Second, I have many tracks myself where I needed 2-3 hours to complete the 80% arrangement. It’s very simple as we all know or should know the Pareto principle: the 80/20 rule meaning that we are able to do 80% work in 20% of a certain time. However, that means as well, that we need 80% more time to finish the 20% left to make it perfect. However, we still need to understand that music doesn’t come from somewhere. Sometimes it comes, sometimes it doesn’t. It isn’t something that we have, like time or physical products. We need time to sort things out, to experiment, to forget the track for 2-3 weeks. This is normal. Only then we can see things more clearly, even ourselves.
Look, I am here to help. If I can help, I will. If not, I won’t waste my time to „just write something“ to just be part of a discussion.
We all started somewhere. We all are at different ages and levels. The good thing is that people can ask questions which is great because they do care. If I add something to the discussion, i do care as well. I do care about that people, composers and audio artists have the right mindset. That topic is overseen in our industry I think, that’s why I want to be part of that.
I started my email list, I started my YouTube channel and obviously I will say what I believe is the right attitude.
In December I have worked on a trailer track for True Remnant. I was sitting 32 hours in two days because I had a deadline and the track and production was very complicated at some point. And I worked only on 10 seconds, 32 hours! If this is not crazy, I don’t know.
After I have finished, I got my feedback and worked another 4 days straight.
First I do everything possible to make it as good as I can, and only then I feel ready to get my hard-earned feedback. That’s my mindset @Obileo, and should be yours in the future as well.
@florent83 thank you for all your support! You are awesome!
Great points and mindset Alexey, and I really hope you get that big trailer gig soon!
I really do agree with you, truth is since it was my very first Soundtrack I most likely got carried away and probably finished too early, I do understand the intricacies of composition and how much time should time and hardwork should be spent into music.
I have choral compositions I’m still working on since 2017, I haven’t released yet.
I have a recently released track with a friend of mine named Emre Matthew… We spent 3 weeks working together, on the first day we did around 80% of the work actually and the remaining weeks we spent perfecting and tweaking so it’s not new to me.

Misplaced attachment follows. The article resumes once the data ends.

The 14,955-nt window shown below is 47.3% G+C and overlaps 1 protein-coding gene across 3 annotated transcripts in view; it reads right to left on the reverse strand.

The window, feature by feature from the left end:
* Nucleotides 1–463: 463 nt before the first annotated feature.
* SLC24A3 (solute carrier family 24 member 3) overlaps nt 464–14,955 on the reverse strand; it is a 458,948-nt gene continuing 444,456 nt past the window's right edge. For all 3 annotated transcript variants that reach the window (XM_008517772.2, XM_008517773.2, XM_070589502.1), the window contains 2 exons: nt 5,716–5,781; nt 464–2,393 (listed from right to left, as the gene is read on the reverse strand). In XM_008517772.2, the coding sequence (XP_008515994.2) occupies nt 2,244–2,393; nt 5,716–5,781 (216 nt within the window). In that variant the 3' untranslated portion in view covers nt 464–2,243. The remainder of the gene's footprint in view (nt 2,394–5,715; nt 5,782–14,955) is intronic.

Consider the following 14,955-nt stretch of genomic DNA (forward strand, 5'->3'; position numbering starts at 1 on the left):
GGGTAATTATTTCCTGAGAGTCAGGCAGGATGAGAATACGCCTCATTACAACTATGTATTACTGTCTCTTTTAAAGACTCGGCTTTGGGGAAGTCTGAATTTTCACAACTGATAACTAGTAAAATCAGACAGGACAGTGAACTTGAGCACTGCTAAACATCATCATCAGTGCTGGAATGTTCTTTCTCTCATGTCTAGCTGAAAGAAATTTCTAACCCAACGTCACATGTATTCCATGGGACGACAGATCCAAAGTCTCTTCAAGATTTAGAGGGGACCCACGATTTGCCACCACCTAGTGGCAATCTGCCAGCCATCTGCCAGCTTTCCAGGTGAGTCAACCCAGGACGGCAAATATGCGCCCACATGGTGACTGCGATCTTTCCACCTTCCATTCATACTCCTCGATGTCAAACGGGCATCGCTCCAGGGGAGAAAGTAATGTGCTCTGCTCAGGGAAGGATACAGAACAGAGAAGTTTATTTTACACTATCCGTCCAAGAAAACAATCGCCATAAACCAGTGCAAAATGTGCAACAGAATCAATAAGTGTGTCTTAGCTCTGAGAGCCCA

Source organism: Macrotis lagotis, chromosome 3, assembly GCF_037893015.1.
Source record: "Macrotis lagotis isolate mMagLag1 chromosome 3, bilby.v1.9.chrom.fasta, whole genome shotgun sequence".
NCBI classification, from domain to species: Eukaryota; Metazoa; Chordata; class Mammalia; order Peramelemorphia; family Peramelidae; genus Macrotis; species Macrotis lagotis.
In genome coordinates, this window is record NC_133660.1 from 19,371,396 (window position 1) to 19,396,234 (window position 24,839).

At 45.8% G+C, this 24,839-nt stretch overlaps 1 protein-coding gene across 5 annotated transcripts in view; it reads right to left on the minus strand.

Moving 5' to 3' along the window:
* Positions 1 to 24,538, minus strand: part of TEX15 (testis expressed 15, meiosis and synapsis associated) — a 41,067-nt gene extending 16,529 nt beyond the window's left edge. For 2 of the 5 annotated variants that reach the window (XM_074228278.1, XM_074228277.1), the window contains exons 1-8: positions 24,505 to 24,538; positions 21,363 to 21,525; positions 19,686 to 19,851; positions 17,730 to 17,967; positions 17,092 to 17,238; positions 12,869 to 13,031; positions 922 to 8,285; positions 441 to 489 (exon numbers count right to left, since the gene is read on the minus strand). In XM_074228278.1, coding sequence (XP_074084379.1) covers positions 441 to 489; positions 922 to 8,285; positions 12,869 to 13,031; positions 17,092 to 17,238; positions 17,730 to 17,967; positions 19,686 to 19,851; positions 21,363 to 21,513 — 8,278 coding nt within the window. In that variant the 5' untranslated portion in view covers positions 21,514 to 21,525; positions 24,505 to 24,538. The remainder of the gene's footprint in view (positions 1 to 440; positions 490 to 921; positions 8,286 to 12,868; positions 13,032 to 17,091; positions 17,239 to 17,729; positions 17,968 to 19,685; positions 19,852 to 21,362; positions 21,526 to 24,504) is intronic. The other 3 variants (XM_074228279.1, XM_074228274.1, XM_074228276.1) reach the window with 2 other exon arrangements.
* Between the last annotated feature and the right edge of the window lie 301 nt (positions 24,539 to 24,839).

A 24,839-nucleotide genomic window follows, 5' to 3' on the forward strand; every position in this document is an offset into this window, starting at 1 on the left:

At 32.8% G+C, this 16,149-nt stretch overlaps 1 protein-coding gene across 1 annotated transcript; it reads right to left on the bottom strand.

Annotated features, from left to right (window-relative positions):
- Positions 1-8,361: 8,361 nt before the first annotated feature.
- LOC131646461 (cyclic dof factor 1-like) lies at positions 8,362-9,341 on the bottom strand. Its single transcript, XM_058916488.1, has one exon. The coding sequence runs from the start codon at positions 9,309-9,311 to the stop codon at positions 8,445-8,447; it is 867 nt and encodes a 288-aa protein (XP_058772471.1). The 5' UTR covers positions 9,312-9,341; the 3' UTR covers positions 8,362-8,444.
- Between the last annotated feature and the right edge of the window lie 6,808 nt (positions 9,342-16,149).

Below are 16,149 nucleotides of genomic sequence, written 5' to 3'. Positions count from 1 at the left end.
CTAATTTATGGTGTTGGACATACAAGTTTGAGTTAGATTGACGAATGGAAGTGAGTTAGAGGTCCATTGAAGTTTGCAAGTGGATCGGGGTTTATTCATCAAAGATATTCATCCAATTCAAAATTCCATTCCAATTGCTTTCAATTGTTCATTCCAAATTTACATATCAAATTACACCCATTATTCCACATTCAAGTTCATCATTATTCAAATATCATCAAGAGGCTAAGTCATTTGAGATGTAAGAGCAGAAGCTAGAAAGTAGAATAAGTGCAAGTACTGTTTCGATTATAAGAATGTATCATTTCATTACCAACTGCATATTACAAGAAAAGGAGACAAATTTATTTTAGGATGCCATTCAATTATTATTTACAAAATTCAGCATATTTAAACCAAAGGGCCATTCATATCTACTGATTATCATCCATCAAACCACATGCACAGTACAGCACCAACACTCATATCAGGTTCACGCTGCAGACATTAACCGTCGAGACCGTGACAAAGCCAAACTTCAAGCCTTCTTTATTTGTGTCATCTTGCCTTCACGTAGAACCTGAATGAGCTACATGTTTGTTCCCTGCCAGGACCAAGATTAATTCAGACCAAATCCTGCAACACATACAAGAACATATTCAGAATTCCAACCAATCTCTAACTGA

Thank you for taking your time out to point out a few things, I’ll surely consult you in the nearest future.
You know, it’s hard to give recommendations if you don’t know the opposite site, who you are, what you do, what you can, can’t and want to achieve, as long as you don’t tell from the beginning. So me and the others can only provide you then with general advice. However, it’s great that you have mentioned that you worked on choral and have real-work experience how these things are done. You mentioned the 80%, that leads me to the point of the 80/20 rule that will 100% help you achieve more then you think you can. However, the most important thing for you is to „finish what you have started“. I know how it is, I do have 200+ tracks waiting for placements and syncs around the world, but none of them are finished, so I can’t be proud of that at all.
What you need to understand that no one wants to see perfection, it’s only you. You should stop waiting for that perfect moment and start building your catalogue that will show others what you’ve got. Push yourself to finish what you’ve started and not beginning anything new if you haven’t. Even if the mix is not there yet, you learn from doing, not from wasting time thinking that you should wait another week for the last 2%.
But it will be always better if you have 12 new tracks a year done, than 234 on the drive unfinished and collecting dust.
I speak from experience here, and I know there are many others like you and me.
There is a good quote, that says something like that a world doesn’t need a Genius, who never starts doing, but average people who work hard and set goals.
It’s only you who decide who you want to be from now on. I already made my decision.